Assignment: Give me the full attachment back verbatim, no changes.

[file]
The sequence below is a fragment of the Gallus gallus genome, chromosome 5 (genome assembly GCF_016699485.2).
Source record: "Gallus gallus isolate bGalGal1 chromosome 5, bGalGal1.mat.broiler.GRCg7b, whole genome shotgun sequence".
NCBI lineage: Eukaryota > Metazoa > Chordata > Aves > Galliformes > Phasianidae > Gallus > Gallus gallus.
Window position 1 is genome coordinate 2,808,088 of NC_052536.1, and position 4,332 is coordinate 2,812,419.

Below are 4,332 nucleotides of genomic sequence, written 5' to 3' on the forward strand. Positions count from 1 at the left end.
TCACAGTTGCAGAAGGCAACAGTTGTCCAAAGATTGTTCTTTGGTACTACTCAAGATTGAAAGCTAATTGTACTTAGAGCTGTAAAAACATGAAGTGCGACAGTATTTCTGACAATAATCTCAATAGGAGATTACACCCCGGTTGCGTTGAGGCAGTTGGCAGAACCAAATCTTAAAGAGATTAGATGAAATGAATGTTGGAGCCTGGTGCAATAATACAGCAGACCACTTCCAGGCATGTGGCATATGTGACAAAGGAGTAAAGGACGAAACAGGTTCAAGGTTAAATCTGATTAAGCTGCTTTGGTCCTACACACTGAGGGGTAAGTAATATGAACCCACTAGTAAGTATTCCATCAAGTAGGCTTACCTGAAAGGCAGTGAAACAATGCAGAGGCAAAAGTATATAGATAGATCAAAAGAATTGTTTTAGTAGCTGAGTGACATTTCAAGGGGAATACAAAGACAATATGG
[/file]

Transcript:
The sequence below is a fragment of the Gallus gallus genome, chromosome 5 (genome assembly GCF_016699485.2).
Source record: "Gallus gallus isolate bGalGal1 chromosome 5, bGalGal1.mat.broiler.GRCg7b, whole genome shotgun sequence".
NCBI lineage: Eukaryota > Metazoa > Chordata > Aves > Galliformes > Phasianidae > Gallus > Gallus gallus.
Window position 1 is genome coordinate 2,808,088 of NC_052536.1, and position 4,332 is coordinate 2,812,419.

Below are 4,332 nucleotides of genomic sequence, written 5' to 3' on the forward strand. Positions count from 1 at the left end.
TCACAGTTGCAGAAGGCAACAGTTGTCCAAAGATTGTTCTTTGGTACTACTCAAGATTGAAAGCTAATTGTACTTAGAGCTGTAAAAACATGAAGTGCGACAGTATTTCTGACAATAATCTCAATAGGAGATTACACCCCGGTTGCGTTGAGGCAGTTGGCAGAACCAAATCTTAAAGAGATTAGATGAAATGAATGTTGGAGCCTGGTGCAATAATACAGCAGACCACTTCCAGGCATGTGGCATATGTGACAAAGGAGTAAAGGACGAAACAGGTTCAAGGTTAAATCTGATTAAGCTGCTTTGGTCCTACACACTGAGGGGTAAGTAATATGAACCCACTAGTAAGTATTCCATCAAGTAGGCTTACCTGAAAGGCAGTGAAACAATGCAGAGGCAAAAGTATATAGATAGATCAAAAGAATTGTTTTAGTAGCTGAGTGACATTTCAAGGGGAATACAAAGACAATATGG